The departure of one of America's leading antitrust attorneys from his law firm, and his subsequent hiring by the US Dept. of Justice, suggests very strongly that the DOJ may be preparing for its most serious antitrust offensive in years.
Sanford Litvack, who was antitrust chief during the Carter administration and former Vice Chairman of the Walt Disney Company, has reportedly been hired by the US Justice Dept., apparently to look over Google's ad deal with Yahoo. This follows weeks of depositions and subpoenas in the DOJ's investigation of the deal, which began last April and which recently became a formal inquiry.
As The Wall Street Journal first reported yesterday, without citing sources, Litvack's job will be to look over the evidence gathered so far and make a decision on how to proceed. BetaNews independently confirmed that Litvack is no longer an attorney with Hogan & Hartson.
Further reporting by The New York Times confirmed that Litvack was hired by the Justice Dept., though its source with the law firm did not state what his assignment would be. It then confirmed, through two of its own anonymous sources, that Litvack would be appointed to the Google/Yahoo case.
Google's increasing dominance in certain key sectors of online advertising has led competitors to associate it with "monopoly," which is legal under US law, though it requires strict regulation. Possible DOJ action may remind some of the government's long, drawn-out case against Microsoft, almost ten years ago to the day.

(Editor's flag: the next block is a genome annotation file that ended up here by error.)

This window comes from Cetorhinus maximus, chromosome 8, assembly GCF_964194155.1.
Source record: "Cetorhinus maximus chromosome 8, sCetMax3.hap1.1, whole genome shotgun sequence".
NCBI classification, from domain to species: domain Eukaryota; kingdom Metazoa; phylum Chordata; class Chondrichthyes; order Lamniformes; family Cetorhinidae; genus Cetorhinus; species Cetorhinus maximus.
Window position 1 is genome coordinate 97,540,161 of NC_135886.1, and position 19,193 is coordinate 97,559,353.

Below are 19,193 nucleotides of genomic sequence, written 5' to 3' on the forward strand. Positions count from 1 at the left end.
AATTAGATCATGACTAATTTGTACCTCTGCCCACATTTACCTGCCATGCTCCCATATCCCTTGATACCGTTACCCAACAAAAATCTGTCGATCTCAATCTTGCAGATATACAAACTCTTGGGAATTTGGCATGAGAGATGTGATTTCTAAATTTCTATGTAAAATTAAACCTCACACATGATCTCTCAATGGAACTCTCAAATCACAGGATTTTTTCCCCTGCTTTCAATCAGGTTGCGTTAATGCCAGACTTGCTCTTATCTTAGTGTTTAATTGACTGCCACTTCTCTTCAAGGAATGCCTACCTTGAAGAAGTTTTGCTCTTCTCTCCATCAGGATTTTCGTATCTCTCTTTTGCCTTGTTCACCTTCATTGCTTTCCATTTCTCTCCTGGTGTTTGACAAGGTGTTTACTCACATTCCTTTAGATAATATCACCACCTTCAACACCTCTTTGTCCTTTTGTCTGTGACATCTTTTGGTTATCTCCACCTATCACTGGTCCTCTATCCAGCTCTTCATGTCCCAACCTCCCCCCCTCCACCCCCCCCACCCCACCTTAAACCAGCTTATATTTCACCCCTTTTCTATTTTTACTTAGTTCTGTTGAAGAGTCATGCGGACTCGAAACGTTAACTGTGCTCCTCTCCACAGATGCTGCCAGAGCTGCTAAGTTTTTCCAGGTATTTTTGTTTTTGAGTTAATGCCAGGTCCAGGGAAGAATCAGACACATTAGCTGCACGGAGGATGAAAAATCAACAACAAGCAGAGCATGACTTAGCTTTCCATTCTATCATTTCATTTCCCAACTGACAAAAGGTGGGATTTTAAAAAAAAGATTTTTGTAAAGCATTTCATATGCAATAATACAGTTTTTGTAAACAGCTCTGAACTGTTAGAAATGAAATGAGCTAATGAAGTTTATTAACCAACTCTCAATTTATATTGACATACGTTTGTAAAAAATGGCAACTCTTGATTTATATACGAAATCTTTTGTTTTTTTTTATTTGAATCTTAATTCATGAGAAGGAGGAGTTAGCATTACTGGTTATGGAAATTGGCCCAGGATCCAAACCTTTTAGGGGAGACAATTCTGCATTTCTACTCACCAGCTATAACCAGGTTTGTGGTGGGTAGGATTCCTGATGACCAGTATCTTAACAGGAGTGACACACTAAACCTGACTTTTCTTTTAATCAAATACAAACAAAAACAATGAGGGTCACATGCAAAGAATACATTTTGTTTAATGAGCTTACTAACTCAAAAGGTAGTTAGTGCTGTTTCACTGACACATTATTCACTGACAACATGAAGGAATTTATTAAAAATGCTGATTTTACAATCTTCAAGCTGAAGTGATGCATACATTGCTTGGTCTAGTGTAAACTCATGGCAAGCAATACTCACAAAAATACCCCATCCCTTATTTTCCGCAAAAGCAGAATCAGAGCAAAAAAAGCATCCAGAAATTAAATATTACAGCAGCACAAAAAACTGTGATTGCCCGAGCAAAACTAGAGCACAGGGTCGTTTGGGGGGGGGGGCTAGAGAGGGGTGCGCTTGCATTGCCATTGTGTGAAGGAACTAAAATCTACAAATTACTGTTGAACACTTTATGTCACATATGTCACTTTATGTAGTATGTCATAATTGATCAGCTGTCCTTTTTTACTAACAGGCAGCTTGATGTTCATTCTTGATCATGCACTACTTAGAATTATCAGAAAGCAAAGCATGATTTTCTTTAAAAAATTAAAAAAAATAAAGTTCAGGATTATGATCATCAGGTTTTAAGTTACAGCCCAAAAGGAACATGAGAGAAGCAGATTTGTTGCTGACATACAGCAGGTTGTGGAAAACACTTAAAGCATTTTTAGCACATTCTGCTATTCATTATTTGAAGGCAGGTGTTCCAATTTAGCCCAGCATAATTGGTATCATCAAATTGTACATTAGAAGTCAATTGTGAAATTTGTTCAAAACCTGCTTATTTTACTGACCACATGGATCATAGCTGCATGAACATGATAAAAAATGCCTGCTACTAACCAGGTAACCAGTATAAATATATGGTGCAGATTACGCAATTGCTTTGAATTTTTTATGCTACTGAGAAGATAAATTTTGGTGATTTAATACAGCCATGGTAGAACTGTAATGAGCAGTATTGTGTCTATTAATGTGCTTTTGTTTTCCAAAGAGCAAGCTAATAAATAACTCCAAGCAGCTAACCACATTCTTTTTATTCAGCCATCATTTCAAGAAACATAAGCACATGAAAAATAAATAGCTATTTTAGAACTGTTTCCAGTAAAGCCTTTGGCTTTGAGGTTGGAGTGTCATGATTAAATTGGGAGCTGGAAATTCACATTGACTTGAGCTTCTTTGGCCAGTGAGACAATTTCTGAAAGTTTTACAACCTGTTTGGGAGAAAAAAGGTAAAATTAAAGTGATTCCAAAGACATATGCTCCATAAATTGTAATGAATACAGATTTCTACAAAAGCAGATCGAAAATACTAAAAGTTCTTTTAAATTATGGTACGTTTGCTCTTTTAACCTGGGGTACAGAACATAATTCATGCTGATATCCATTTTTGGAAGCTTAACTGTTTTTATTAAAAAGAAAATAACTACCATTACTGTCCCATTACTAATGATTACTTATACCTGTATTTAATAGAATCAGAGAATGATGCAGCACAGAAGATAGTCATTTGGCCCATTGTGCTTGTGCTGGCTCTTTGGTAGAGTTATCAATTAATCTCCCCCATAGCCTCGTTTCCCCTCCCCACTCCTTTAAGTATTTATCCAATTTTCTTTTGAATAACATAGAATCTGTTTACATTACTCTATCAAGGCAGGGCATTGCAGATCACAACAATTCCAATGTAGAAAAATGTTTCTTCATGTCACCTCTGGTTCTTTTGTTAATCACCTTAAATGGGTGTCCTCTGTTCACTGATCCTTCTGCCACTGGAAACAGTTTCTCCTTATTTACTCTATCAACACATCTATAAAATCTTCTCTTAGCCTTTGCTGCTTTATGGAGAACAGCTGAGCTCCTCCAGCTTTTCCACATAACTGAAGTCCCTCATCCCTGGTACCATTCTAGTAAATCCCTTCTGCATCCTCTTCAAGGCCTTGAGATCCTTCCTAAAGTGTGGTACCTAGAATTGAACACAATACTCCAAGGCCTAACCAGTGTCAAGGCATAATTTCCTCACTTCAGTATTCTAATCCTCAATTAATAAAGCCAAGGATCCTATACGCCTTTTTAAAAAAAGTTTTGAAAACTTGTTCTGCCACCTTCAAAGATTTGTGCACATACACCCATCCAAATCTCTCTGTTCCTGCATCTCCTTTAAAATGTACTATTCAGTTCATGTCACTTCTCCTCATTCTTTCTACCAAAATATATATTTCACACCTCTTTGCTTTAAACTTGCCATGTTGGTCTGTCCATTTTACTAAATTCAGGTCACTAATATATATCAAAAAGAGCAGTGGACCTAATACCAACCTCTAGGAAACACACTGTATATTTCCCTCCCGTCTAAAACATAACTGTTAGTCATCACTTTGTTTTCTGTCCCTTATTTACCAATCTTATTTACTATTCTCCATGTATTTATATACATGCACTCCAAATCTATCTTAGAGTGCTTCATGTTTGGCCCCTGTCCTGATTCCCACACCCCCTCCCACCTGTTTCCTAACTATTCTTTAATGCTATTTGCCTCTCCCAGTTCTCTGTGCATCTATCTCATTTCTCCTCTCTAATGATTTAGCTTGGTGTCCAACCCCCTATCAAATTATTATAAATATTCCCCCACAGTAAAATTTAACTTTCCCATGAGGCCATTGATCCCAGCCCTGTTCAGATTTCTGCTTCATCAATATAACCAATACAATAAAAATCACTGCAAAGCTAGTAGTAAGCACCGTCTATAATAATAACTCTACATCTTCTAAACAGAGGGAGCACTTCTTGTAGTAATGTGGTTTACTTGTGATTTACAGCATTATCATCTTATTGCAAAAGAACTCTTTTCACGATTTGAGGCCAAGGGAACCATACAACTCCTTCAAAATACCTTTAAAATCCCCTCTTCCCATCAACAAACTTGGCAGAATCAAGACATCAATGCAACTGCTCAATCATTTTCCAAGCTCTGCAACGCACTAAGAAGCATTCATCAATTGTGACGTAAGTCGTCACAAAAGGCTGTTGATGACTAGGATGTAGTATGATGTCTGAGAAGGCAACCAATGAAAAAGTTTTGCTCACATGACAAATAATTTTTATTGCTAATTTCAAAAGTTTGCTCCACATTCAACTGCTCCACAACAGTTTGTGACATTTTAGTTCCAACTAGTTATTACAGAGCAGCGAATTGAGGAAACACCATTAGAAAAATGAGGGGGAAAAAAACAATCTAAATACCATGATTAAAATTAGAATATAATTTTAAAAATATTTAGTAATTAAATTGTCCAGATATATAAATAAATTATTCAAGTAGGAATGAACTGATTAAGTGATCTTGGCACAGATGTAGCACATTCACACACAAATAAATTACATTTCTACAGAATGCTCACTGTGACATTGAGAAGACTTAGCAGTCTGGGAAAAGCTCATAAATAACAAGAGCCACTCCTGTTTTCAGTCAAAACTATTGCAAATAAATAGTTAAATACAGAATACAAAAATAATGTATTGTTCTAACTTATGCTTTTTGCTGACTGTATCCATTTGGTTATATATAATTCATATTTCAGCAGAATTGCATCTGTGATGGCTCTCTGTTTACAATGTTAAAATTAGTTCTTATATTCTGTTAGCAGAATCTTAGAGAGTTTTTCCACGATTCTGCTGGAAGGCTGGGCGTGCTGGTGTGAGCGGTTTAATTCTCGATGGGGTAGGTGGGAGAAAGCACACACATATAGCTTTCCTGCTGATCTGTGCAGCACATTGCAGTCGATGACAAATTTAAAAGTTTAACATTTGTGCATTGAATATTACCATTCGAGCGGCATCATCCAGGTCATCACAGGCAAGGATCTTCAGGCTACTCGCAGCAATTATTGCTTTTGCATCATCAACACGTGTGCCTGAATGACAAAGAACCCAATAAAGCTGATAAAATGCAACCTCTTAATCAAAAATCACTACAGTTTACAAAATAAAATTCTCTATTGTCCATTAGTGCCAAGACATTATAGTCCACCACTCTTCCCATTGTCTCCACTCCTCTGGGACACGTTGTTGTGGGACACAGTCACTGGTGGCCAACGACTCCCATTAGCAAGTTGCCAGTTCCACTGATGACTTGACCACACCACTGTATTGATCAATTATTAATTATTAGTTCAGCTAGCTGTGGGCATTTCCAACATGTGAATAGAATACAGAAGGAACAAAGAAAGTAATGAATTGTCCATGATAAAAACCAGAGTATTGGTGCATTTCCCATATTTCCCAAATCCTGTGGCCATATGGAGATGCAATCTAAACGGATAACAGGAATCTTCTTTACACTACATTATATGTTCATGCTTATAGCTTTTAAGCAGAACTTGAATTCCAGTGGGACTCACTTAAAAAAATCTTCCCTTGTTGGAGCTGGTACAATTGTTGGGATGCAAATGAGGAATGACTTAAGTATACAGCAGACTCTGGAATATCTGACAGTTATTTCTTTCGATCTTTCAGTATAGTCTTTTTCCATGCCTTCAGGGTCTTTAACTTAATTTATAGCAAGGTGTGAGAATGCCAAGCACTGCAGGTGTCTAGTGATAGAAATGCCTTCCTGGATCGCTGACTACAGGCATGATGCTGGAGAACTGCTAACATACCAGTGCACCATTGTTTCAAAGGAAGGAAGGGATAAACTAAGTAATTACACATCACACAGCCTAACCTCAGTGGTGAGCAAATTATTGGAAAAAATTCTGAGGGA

Competitors are worried that the Google/Yahoo deal has implicit exclusivity, which could be used to obstruct free competition. Some have already asked the DOJ and other government authorities to stop the deal.
One of two possible outcomes of the DOJ's inquiry is that it could compel the two companies to make changes in order to gain approval. Or, it could sue to block the deal altogether -- and it is this latter possibility that might necessitate the hiring of someone like Sanford Litvack.
The Justice Department is not commenting to the press on the move, and requests for comment by BetaNews went unanswered as of press time. Yahoo said that it knew of the hiring, but remained confident that the deal was lawful.
Google has also repeatedly argued that the deal does not run afoul of any antitrust law. It points out that the deal is non-exclusive, and Yahoo retains the rights as to when and where its ads are displayed.
The deal means about $800 million annually in extra revenue for Yahoo, according to estimates.